1. Cell Biology
  2. Chromosomes and Gene Expression
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Coordination between nucleotide excision repair and specialized polymerase DnaE2 action enables DNA damage survival in non-replicating bacteria

  1. Asha Mary Joseph
  2. Saheli Daw
  3. Ismath Sadhir
  4. Anjana Badrinarayanan  Is a corresponding author
  1. National Centre for Biological Sciences, India
Research Article
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Cite this article as: eLife 2021;10:e67552 doi: 10.7554/eLife.67552

Abstract

Translesion synthesis (TLS) is a highly conserved mutagenic DNA lesion tolerance pathway, which employs specialized, low-fidelity DNA polymerases to synthesize across lesions. Current models suggest that activity of these polymerases is predominantly associated with ongoing replication, functioning either at or behind the replication fork. Here we provide evidence for DNA damage-dependent function of a specialized polymerase, DnaE2, in replication-independent conditions. We develop an assay to follow lesion repair in non-replicating Caulobacter and observe that components of the replication machinery localize on DNA in response to damage. These localizations persist in the absence of DnaE2 or if catalytic activity of this polymerase is mutated. Single-stranded DNA gaps for SSB binding and low-fidelity polymerase-mediated synthesis are generated by nucleotide excision repair, as replisome components fail to localize in the absence of NER. This mechanism of gap-filling facilitates cell cycle restoration when cells are released into replication-permissive conditions. Thus, such cross-talk (between activity of NER and specialized polymerases in subsequent gap-filling) helps preserve genome integrity and enhances survival in a replication-independent manner.

Data availability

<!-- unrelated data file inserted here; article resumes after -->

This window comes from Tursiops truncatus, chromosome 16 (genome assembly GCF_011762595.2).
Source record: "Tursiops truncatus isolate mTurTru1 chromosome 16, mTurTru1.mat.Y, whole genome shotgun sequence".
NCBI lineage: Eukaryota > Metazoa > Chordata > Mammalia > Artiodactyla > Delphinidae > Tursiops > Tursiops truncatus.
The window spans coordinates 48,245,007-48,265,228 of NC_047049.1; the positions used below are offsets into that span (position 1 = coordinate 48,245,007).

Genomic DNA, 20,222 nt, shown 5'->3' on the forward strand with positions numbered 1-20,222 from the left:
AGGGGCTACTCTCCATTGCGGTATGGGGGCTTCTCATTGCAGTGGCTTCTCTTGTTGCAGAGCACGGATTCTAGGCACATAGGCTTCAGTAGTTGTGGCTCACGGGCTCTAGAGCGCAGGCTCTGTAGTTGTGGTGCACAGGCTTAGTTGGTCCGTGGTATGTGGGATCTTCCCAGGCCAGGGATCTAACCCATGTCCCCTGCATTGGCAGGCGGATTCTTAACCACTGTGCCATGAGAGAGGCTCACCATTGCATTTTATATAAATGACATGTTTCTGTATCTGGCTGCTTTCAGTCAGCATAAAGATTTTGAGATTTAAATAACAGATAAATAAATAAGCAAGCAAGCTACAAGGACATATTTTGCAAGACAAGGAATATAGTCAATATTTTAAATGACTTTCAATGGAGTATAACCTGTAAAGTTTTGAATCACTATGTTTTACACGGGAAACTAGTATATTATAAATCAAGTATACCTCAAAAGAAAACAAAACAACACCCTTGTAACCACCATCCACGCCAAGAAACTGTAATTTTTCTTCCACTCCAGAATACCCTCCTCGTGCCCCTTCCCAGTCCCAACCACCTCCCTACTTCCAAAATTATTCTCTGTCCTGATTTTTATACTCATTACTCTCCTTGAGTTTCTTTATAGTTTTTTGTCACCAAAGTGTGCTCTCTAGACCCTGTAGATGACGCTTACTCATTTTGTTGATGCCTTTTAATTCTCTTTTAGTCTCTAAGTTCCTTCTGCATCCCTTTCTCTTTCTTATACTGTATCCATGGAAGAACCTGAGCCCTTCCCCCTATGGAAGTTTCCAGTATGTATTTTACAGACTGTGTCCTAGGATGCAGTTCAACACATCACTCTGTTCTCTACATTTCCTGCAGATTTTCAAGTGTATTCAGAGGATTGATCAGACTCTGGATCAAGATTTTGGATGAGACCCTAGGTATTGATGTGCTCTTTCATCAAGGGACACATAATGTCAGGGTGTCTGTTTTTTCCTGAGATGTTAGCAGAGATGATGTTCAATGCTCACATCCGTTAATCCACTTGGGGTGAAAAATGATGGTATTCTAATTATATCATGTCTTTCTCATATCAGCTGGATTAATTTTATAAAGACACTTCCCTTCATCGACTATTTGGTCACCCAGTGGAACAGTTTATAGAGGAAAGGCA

Data analysed during this study are included in the manuscript. Numerical data files (source data files) have been provided for Figure 1_figure supplement1, Figure 2-5 and corresponding figure supplements.

Article and author information

Author details

  1. Asha Mary Joseph

    Biochemistry, microbiology, National Centre for Biological Sciences, Bangalore, India
    Competing interests
    The authors declare that no competing interests exist.
    ORCID icon "This ORCID iD identifies the author of this article:" 0000-0002-0465-9799
  2. Saheli Daw

    Biochemistry, microbiology, National Centre for Biological Sciences, Bangalore, India
    Competing interests
    The authors declare that no competing interests exist.
  3. Ismath Sadhir

    Biochemistry, National Centre for Biological Sciences, Bangalore, India
    Competing interests
    The authors declare that no competing interests exist.
  4. Anjana Badrinarayanan

    Biochemistry, microbiology, National Centre for Biological Sciences, Bangalore, India
    For correspondence
    anjana@ncbs.res.in
    Competing interests
    The authors declare that no competing interests exist.
    ORCID icon "This ORCID iD identifies the author of this article:" 0000-0001-5520-2134

Funding

Human Frontier of Sciences Programme (00051/ 2017-C)

  • Anjana Badrinarayanan

Department of Atomic Energy, Government of India (12-R&D-TFR-5.04-0800)

  • Anjana Badrinarayanan

Department of Science and Technology, Ministry of Science and Technology, India (PDF/2018/001164)

  • Asha Mary Joseph

Department of Biotechnology, Ministry of Science and Technology, India (IYBA)

  • Anjana Badrinarayanan

The funders had no role in study design, data collection and interpretation, or the decision to submit the work for publication.

Reviewing Editor

  1. Maria Spies, University of Iowa, United States

Publication history

  1. Received: February 15, 2021
  2. Accepted: April 14, 2021
  3. Accepted Manuscript published: April 15, 2021 (version 1)
  4. Version of Record published: May 6, 2021 (version 2)

Copyright

© 2021, Joseph et al.

This article is distributed under the terms of the Creative Commons Attribution License permitting unrestricted use and redistribution provided that the original author and source are credited.

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